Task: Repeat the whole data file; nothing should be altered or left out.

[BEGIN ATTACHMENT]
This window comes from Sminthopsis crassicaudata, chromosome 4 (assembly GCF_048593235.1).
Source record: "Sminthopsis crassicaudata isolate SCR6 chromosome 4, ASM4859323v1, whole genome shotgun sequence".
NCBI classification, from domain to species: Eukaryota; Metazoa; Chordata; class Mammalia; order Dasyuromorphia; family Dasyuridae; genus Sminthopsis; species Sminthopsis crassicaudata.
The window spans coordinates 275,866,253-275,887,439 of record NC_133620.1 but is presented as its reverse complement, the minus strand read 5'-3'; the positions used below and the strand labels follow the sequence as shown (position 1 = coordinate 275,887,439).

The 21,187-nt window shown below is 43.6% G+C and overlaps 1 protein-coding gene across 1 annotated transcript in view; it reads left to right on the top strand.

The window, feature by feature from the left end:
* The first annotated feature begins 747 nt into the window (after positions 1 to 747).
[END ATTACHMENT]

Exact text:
This window comes from Sminthopsis crassicaudata, chromosome 4 (assembly GCF_048593235.1).
Source record: "Sminthopsis crassicaudata isolate SCR6 chromosome 4, ASM4859323v1, whole genome shotgun sequence".
NCBI classification, from domain to species: Eukaryota; Metazoa; Chordata; class Mammalia; order Dasyuromorphia; family Dasyuridae; genus Sminthopsis; species Sminthopsis crassicaudata.
The window spans coordinates 275,866,253-275,887,439 of record NC_133620.1 but is presented as its reverse complement, the minus strand read 5'-3'; the positions used below and the strand labels follow the sequence as shown (position 1 = coordinate 275,887,439).

The 21,187-nt window shown below is 43.6% G+C and overlaps 1 protein-coding gene across 1 annotated transcript in view; it reads left to right on the top strand.

The window, feature by feature from the left end:
* The first annotated feature begins 747 nt into the window (after positions 1 to 747).